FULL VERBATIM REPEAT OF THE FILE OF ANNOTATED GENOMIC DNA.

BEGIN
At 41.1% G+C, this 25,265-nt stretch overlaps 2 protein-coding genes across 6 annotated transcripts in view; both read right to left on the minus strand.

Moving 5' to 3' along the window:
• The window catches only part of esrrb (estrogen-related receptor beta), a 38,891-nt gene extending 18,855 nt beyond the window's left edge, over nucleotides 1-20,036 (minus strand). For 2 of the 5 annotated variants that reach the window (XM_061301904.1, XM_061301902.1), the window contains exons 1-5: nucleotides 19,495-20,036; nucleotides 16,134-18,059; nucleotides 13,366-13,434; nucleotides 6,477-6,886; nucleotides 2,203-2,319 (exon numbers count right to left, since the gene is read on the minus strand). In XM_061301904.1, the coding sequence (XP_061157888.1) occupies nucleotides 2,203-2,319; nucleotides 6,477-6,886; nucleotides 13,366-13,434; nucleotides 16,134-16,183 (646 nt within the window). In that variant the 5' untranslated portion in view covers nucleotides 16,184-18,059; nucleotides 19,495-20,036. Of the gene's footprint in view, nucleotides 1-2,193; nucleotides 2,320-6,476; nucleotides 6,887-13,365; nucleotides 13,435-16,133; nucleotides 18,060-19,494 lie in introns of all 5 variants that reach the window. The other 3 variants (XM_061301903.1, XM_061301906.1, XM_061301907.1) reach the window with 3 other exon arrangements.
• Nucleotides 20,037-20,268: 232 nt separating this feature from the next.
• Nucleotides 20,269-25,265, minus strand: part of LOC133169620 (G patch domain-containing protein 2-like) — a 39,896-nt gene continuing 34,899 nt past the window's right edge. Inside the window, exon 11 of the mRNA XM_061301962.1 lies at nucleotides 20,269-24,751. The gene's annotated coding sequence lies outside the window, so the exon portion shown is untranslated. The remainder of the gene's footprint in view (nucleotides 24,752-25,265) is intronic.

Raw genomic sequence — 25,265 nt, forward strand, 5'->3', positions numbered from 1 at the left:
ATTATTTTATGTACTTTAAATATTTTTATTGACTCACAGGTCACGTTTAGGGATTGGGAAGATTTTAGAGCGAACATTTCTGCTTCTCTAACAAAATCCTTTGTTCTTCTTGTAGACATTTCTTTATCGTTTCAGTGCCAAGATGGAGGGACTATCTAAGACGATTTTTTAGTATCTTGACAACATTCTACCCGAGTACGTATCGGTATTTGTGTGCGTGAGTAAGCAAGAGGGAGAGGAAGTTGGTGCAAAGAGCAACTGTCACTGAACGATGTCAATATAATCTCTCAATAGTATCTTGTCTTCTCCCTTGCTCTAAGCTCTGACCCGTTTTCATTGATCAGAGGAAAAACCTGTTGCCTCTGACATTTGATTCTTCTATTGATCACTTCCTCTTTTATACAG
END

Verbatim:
At 41.1% G+C, this 25,265-nt stretch overlaps 2 protein-coding genes across 6 annotated transcripts in view; both read right to left on the minus strand.

Moving 5' to 3' along the window:
• The window catches only part of esrrb (estrogen-related receptor beta), a 38,891-nt gene extending 18,855 nt beyond the window's left edge, over nucleotides 1-20,036 (minus strand). For 2 of the 5 annotated variants that reach the window (XM_061301904.1, XM_061301902.1), the window contains exons 1-5: nucleotides 19,495-20,036; nucleotides 16,134-18,059; nucleotides 13,366-13,434; nucleotides 6,477-6,886; nucleotides 2,203-2,319 (exon numbers count right to left, since the gene is read on the minus strand). In XM_061301904.1, the coding sequence (XP_061157888.1) occupies nucleotides 2,203-2,319; nucleotides 6,477-6,886; nucleotides 13,366-13,434; nucleotides 16,134-16,183 (646 nt within the window). In that variant the 5' untranslated portion in view covers nucleotides 16,184-18,059; nucleotides 19,495-20,036. Of the gene's footprint in view, nucleotides 1-2,193; nucleotides 2,320-6,476; nucleotides 6,887-13,365; nucleotides 13,435-16,133; nucleotides 18,060-19,494 lie in introns of all 5 variants that reach the window. The other 3 variants (XM_061301903.1, XM_061301906.1, XM_061301907.1) reach the window with 3 other exon arrangements.
• Nucleotides 20,037-20,268: 232 nt separating this feature from the next.
• Nucleotides 20,269-25,265, minus strand: part of LOC133169620 (G patch domain-containing protein 2-like) — a 39,896-nt gene continuing 34,899 nt past the window's right edge. Inside the window, exon 11 of the mRNA XM_061301962.1 lies at nucleotides 20,269-24,751. The gene's annotated coding sequence lies outside the window, so the exon portion shown is untranslated. The remainder of the gene's footprint in view (nucleotides 24,752-25,265) is intronic.

Raw genomic sequence — 25,265 nt, forward strand, 5'->3', positions numbered from 1 at the left:
ATTATTTTATGTACTTTAAATATTTTTATTGACTCACAGGTCACGTTTAGGGATTGGGAAGATTTTAGAGCGAACATTTCTGCTTCTCTAACAAAATCCTTTGTTCTTCTTGTAGACATTTCTTTATCGTTTCAGTGCCAAGATGGAGGGACTATCTAAGACGATTTTTTAGTATCTTGACAACATTCTACCCGAGTACGTATCGGTATTTGTGTGCGTGAGTAAGCAAGAGGGAGAGGAAGTTGGTGCAAAGAGCAACTGTCACTGAACGATGTCAATATAATCTCTCAATAGTATCTTGTCTTCTCCCTTGCTCTAAGCTCTGACCCGTTTTCATTGATCAGAGGAAAAACCTGTTGCCTCTGACATTTGATTCTTCTATTGATCACTTCCTCTTTTATACAG